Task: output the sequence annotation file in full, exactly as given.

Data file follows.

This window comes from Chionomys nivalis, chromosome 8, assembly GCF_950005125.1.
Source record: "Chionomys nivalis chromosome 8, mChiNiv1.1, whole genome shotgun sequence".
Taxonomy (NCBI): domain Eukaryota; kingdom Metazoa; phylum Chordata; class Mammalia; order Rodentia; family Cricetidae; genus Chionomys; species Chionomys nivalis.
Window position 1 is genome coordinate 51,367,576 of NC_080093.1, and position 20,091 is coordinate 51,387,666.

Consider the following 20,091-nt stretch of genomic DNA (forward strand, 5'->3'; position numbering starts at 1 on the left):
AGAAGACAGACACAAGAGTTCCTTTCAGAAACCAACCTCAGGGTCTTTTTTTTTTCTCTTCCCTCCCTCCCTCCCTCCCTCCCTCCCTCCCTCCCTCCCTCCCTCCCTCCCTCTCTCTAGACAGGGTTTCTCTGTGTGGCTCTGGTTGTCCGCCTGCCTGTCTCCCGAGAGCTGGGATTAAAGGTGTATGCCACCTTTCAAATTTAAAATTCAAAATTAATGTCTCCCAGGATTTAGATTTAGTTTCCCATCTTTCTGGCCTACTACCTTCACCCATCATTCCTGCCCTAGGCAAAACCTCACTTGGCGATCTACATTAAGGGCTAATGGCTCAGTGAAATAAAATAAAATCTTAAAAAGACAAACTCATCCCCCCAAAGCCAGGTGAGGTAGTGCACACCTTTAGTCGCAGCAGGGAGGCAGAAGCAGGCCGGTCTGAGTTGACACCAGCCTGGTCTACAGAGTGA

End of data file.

This window comes from Chionomys nivalis, chromosome 8, assembly GCF_950005125.1.
Source record: "Chionomys nivalis chromosome 8, mChiNiv1.1, whole genome shotgun sequence".
Taxonomy (NCBI): domain Eukaryota; kingdom Metazoa; phylum Chordata; class Mammalia; order Rodentia; family Cricetidae; genus Chionomys; species Chionomys nivalis.
Window position 1 is genome coordinate 51,367,576 of NC_080093.1, and position 20,091 is coordinate 51,387,666.

Consider the following 20,091-nt stretch of genomic DNA (forward strand, 5'->3'; position numbering starts at 1 on the left):
AGAAGACAGACACAAGAGTTCCTTTCAGAAACCAACCTCAGGGTCTTTTTTTTTTCTCTTCCCTCCCTCCCTCCCTCCCTCCCTCCCTCCCTCCCTCCCTCCCTCCCTCCCTCTCTCTAGACAGGGTTTCTCTGTGTGGCTCTGGTTGTCCGCCTGCCTGTCTCCCGAGAGCTGGGATTAAAGGTGTATGCCACCTTTCAAATTTAAAATTCAAAATTAATGTCTCCCAGGATTTAGATTTAGTTTCCCATCTTTCTGGCCTACTACCTTCACCCATCATTCCTGCCCTAGGCAAAACCTCACTTGGCGATCTACATTAAGGGCTAATGGCTCAGTGAAATAAAATAAAATCTTAAAAAGACAAACTCATCCCCCCAAAGCCAGGTGAGGTAGTGCACACCTTTAGTCGCAGCAGGGAGGCAGAAGCAGGCCGGTCTGAGTTGACACCAGCCTGGTCTACAGAGTGA